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  10. Laura Schroeter (2008). Why Be an Anti-Individualist? Philosophy and Phenomenological Research 77 (1):105-141.score: 180.0
    Anti-individualists claim that concepts are individuated with an eye to purely external facts about a subject's environment about which she may be ignorant or mistaken. This paper offers a novel reason for thinking that anti-individualistic concepts are an ineliminable part of commonsense psychology. Our commitment to anti-individualism, I argue, is ultimately grounded in a rational epistemic agent's commitment to refining her own representational practices in the light of new and surprising information about her environment. Since anti-individualism is an (...)
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  11. Asa Wikforss, Review of Jessica Brown, Anti-Individualism and Knowledge. [REVIEW]score: 180.0
    During the last decade Jessica Brown has been one of the main participants in the on-going debate over the compatibility of anti-individualism and self-knowledge. It is therefore of great interest that she is now publishing a book examining the various epistemological consequences of anti-individualism. The book is divided into three sections. The first discusses the question of whether a subject can have privileged access to her own thoughts, even if the content of her thoughts is construed anti-individualistically. This (...)
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  12. Sanford C. Goldberg (2003). Anti-Individualism, Conceptual Omniscience, and Skepticism. Philosophical Studies 116 (1):53-78.score: 180.0
    Given anti-individualism, a subject might have a priori (non-empirical)knowledge that she herself is thinking that p, have complete and exhaustive explicational knowledge of all of the concepts composing the content that p, and yet still need empirical information (e.g. regarding her embedding conditions and history) prior to being in a position to apply her exhaustive conceptual knowledge in a knowledgeable way to the thought that p. This result should be welcomed by anti-individualists: it squares with everything that compatibilist-minded anti-individualists (...)
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  13. Sanford C. Goldberg (2007). Anti-Individualism, Content Preservation, and Discursive Justification. Nos 41 (2):178�203.score: 180.0
    Most explorations of the epistemic implications of Semantic Anti- Individualism (SAI) focus on issues of self-knowledge (first-person au- thority) and/or external-world skepticism. Less explored has been SAIs implications forthe epistemology of reasoning. In this paperI argue that SAI has some nontrivial implications on this score. I bring these out by reflecting on a problem first raised by Boghossian (1992). Whereas Boghos- sians main interest was in establishing the incompatibility of SAI and the a priority of logical abilities (Boghossian 1992: 22), (...)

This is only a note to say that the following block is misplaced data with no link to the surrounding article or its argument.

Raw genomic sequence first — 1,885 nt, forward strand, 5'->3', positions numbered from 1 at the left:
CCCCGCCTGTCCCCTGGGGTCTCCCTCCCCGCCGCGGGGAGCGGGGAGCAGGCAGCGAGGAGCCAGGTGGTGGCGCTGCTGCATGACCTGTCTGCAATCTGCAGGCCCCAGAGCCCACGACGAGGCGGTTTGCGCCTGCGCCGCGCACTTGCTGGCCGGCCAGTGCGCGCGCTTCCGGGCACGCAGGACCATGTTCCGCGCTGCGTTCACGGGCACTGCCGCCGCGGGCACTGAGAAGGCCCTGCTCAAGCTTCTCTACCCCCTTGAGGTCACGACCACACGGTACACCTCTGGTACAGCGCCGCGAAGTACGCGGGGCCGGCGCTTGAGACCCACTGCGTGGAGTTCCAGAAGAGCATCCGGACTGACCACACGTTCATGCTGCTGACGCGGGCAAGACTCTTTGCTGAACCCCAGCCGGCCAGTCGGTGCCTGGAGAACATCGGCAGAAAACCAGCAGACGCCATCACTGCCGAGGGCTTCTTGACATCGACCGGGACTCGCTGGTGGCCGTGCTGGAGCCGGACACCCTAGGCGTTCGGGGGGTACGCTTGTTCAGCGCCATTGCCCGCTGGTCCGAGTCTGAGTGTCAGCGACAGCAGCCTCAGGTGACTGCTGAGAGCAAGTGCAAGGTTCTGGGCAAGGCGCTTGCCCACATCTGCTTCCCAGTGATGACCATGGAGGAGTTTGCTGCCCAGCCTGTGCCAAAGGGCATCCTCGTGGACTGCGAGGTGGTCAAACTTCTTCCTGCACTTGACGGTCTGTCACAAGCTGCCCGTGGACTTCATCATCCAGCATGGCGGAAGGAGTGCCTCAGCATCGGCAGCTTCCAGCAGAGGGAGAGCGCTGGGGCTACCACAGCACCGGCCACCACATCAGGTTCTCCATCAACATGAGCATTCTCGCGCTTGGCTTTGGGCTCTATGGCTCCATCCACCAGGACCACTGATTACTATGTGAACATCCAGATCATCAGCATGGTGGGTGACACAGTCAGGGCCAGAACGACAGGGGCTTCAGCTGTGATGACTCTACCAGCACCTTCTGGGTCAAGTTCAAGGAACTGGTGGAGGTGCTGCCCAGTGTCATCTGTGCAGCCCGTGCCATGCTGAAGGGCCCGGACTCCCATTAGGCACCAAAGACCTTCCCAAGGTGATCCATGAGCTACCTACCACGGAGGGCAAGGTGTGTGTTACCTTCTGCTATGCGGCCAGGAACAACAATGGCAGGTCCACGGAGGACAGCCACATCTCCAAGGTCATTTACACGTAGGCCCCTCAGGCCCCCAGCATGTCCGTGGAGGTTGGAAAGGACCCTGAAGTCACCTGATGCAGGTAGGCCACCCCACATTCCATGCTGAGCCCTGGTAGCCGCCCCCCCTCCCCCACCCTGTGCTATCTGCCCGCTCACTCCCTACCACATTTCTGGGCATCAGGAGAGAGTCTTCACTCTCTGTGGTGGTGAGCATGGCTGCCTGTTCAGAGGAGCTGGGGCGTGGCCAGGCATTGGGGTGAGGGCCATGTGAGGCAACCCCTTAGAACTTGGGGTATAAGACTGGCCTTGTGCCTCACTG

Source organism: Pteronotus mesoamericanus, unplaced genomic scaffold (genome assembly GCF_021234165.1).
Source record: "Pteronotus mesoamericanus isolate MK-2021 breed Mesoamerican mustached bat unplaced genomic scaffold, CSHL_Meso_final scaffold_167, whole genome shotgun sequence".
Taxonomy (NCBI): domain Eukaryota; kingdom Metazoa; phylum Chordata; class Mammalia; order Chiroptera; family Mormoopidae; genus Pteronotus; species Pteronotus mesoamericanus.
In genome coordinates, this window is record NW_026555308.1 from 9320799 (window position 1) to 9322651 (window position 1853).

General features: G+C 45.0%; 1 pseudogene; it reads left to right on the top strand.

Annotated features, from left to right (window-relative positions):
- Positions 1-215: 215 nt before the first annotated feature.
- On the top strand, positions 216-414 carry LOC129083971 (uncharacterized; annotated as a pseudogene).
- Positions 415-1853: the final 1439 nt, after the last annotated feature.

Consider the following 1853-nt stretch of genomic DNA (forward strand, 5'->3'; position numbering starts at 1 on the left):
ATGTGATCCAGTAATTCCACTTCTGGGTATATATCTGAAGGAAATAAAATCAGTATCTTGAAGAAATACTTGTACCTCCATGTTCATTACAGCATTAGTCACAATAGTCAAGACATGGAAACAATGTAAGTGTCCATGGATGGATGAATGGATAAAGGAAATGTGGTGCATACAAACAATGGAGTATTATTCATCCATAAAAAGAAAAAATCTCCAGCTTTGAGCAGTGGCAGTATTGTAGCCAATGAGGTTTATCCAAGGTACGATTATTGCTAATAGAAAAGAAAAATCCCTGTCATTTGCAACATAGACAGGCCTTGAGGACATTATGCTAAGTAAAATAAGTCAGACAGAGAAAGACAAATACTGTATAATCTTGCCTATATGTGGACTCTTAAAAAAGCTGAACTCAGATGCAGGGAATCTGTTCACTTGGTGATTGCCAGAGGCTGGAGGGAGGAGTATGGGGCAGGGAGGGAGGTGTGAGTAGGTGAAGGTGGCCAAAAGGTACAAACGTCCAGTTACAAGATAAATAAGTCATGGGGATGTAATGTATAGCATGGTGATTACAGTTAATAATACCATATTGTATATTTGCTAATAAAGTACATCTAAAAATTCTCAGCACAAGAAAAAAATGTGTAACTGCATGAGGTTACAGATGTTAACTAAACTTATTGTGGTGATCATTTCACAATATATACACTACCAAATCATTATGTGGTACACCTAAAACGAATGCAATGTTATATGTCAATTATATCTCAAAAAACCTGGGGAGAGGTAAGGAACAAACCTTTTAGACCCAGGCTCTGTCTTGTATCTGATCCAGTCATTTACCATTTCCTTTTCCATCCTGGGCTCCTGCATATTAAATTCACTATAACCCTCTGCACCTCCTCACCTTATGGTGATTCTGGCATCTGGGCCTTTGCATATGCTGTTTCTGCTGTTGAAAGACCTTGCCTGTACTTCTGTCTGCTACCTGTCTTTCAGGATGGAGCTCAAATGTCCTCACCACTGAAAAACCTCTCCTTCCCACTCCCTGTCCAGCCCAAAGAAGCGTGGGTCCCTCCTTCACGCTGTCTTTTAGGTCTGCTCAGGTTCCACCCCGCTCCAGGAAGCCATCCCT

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  14. Frank Barel (2014). The Solution to the Consequence Problem According to Anti‐Individualism. European Journal of Philosophy 22 (1):20-33.score: 180.0
    : For quite some time now there has been an ongoing debate whether authoritative self-knowledge is compatible with anti-individualism.1 One influential line of argument against compatibilism is due to Paul Boghossian (1998). I argue that Boghossian misconstrues what the anti-individualist really is committed to. This defence of compatibilism is elaborated by showing how the Twin Earth thought experiment is meant to speak in favour of anti-individualism. Partly this will show that Boghossian is wrong in his denial that empirical (...)
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  15. Lynne Rudder Baker (2005). Anti-Individualism and Knowledge – Jessica Brown. [REVIEW] Times Literary Supplement 5336:26.score: 180.0
    Traditionally, Anglophone philosophers have assumed that the identity of a thought is determined wholly by the subject's intrinsic states--e.g., her brain states. In the 1970's, this traditional view (lately called 'individualism' or ‘internalism’) was challenged by Hilary Putnam and Tyler Burge, who argued that the contents of one’s beliefs, desires, intentions are partly determined by one's physical, social and/or linguistic environment. The question is not whether the environment causes one to think what one does. Rather, the question is one of (...)
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  16. Jane Heal (2013). Social Anti-Individualism, Co-Cognitivism, and Second Person Authority. Mind 122 (486):fzt052.score: 180.0
    We are social primates, for whom language-mediated co-operative thinking (‘co-cognition’) is a central element of our shared life. Psychological concepts may be illuminated by appreciating their role in enriching and improving such co-cognition — a role which is importantly different from that of enabling detailed prediction and control of thoughts and behaviour. This account of the nature of psychological concepts (‘co-cognitivism’) has social anti-individualism about thought content as a natural corollary. The combination of co-cognitivism and anti-individualism further suggests (...)